Speaking to people within protected communities + making changes where they are needed – these two are the biggest and most important parts of any diversity work that you undertake. Sometimes, the excuse “no one from that community is interested in that kind of role” is used. Well, right here, right now, I want to call bullshit on that. Have you gone out of your way to reach people from that community?
If you have started the conversation, are you truly listening? I for example really struggle to complete structured application forms, their structure often doesn’t support my way of thinking and they don’t give me the opportunity that I need to really shine, and show the positive side to my neuro diversity.
ACEVO has outline 8 principles(https://www.acevo.org.uk/eight-principles-to-address-the-diversity-deficit-in-charity-leadership) to address the diversity deficit in the charity space:
- Acknowledge that there is a problem with racial diversity in the charity sector and commit to working to change that.
- Recognise the important role leaders have in creating change by modelling positive behaviour and taking action.
- Learn about racial bias and how it impacts leadership decisions.
- Commit to setting permanent and minimum targets for diversity that reflects the participants, donors, beneficiaries and the population of the area that my charity operates in.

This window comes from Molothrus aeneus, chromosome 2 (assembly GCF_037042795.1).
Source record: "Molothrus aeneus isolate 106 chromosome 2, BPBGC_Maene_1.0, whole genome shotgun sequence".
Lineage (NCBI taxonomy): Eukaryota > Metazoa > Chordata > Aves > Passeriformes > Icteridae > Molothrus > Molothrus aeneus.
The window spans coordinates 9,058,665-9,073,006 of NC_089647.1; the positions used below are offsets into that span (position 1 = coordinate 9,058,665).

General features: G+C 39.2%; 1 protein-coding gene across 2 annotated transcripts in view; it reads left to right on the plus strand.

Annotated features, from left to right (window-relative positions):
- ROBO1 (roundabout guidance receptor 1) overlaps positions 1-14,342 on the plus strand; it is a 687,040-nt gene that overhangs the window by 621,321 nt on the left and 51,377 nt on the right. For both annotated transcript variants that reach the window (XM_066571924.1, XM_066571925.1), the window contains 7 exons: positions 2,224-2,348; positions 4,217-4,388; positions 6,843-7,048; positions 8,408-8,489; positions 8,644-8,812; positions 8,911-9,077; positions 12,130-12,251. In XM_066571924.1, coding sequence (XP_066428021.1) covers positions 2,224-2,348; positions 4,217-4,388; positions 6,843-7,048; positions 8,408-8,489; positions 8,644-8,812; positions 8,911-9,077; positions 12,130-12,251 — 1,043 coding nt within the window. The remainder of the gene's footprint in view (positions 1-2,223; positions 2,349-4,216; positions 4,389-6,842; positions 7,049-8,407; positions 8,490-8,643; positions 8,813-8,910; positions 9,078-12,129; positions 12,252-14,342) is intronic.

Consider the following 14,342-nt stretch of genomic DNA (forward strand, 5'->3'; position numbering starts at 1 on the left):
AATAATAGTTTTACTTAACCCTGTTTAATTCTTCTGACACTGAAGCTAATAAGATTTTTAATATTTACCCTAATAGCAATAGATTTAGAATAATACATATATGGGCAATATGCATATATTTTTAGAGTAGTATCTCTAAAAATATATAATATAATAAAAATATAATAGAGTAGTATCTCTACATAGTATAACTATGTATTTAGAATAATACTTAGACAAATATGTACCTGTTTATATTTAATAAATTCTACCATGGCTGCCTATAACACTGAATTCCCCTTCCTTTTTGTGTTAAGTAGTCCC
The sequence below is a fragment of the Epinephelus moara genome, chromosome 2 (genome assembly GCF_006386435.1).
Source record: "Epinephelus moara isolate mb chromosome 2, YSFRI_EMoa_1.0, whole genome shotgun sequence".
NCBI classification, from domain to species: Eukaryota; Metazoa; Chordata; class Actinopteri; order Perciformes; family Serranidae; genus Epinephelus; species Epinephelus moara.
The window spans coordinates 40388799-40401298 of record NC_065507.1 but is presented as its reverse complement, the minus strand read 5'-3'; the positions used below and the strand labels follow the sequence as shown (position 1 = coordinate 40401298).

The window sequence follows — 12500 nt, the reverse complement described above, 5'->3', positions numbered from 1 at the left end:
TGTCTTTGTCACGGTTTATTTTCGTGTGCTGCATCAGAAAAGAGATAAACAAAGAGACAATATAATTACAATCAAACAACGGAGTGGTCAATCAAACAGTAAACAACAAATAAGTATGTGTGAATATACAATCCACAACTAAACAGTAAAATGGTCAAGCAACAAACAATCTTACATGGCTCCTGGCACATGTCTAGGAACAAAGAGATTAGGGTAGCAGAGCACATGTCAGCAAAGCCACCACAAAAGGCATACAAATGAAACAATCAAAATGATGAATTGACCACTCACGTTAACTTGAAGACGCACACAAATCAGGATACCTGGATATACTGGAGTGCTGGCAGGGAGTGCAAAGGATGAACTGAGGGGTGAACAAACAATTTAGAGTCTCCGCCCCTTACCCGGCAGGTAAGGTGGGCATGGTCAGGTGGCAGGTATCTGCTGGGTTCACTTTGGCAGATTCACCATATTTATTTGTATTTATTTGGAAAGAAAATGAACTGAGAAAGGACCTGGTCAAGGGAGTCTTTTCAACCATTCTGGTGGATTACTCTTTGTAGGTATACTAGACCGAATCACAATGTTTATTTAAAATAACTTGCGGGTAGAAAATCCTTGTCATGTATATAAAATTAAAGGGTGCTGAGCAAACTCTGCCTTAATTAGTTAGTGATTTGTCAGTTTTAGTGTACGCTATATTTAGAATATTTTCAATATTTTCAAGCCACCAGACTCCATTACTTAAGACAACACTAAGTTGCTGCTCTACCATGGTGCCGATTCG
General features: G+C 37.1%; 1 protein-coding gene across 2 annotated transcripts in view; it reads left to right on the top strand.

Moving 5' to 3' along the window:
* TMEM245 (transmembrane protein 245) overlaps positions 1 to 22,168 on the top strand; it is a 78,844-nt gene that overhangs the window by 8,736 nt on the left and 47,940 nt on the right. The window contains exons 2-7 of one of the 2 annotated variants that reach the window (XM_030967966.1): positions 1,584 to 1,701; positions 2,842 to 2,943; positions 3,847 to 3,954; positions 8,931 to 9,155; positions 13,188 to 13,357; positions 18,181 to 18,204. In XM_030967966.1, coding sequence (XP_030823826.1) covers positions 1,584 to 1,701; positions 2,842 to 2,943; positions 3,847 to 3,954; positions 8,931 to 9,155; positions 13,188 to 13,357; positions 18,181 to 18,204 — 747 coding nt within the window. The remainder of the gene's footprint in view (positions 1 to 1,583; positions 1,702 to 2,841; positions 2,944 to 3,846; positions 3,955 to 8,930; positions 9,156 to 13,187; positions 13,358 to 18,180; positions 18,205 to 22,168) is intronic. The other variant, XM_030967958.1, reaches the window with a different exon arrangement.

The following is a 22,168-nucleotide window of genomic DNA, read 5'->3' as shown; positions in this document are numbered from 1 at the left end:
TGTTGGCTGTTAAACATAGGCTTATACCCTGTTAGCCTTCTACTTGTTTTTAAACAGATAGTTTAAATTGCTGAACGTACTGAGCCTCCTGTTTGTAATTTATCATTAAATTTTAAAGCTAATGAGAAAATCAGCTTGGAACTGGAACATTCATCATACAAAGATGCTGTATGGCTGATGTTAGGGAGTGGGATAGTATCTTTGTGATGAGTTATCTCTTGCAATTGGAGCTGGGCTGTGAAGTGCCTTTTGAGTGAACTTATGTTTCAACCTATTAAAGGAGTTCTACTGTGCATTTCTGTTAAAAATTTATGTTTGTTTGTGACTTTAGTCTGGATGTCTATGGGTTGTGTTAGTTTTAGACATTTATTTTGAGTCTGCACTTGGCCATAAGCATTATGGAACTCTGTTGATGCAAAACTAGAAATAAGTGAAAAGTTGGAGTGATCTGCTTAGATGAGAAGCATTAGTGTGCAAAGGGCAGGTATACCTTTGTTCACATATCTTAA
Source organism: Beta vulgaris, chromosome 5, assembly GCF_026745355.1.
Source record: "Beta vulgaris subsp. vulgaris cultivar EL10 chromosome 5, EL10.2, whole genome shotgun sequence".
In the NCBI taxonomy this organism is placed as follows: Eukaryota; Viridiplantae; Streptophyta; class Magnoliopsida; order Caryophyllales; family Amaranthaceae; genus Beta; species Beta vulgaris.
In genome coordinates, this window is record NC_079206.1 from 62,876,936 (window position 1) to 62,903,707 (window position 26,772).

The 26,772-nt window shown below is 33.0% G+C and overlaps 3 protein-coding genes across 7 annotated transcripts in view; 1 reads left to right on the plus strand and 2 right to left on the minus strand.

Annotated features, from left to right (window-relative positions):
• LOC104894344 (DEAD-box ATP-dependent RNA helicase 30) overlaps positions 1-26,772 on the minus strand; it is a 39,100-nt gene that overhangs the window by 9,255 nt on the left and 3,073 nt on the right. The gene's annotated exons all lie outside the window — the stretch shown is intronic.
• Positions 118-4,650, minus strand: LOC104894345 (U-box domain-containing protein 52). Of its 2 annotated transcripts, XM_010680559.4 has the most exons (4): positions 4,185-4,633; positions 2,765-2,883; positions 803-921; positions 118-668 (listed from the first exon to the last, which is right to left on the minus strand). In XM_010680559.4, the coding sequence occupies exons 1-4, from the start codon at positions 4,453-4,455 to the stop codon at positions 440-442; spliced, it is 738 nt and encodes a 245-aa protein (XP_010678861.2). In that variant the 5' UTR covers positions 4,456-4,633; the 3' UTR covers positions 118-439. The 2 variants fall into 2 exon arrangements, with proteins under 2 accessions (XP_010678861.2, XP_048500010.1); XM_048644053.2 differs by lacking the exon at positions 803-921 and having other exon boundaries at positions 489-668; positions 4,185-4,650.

- Commit to action and invest resources, where necessary, in order to improve racial diversity in my charity.
- View staff as the sum of many parts rather than a single entity and recruit to build a diverse group of talented people collectively working towards a shared vision.
- Recruit for potential, not perfection.
- Value lived experience, the ability to draw from one’s lived experience and to bring insights to an organisation that can develop its work.
And for some practical direction, Collaborative Future, have an excellent guide (https://www.collaborativefuture.co.uk/recruitment-guide-sign-up) to help too!
So what are we doing at BeMoreDigital?
As a fledgling organisation I want to build strong foundations for diversity. Here’s where we started, and where we’re going…
- Building a business model that is regenerative and distributive by design (blog on this to come) – taking workshops and training created as part of a bespoke solution and offering them after their first delivery to book for groups, and on a pay what you can basis
- Reviewing our incorporation as Limited by Shares (admittedly rushed to a LTD to make sure that I could respond to a really important brief) and exploring more inclusive models like Cooperatives to ensure equity is embedded in everything we do, right from the ground up.
- Setting ourselves the challenge to continuously expand our network and build new partnerships (more on this soon).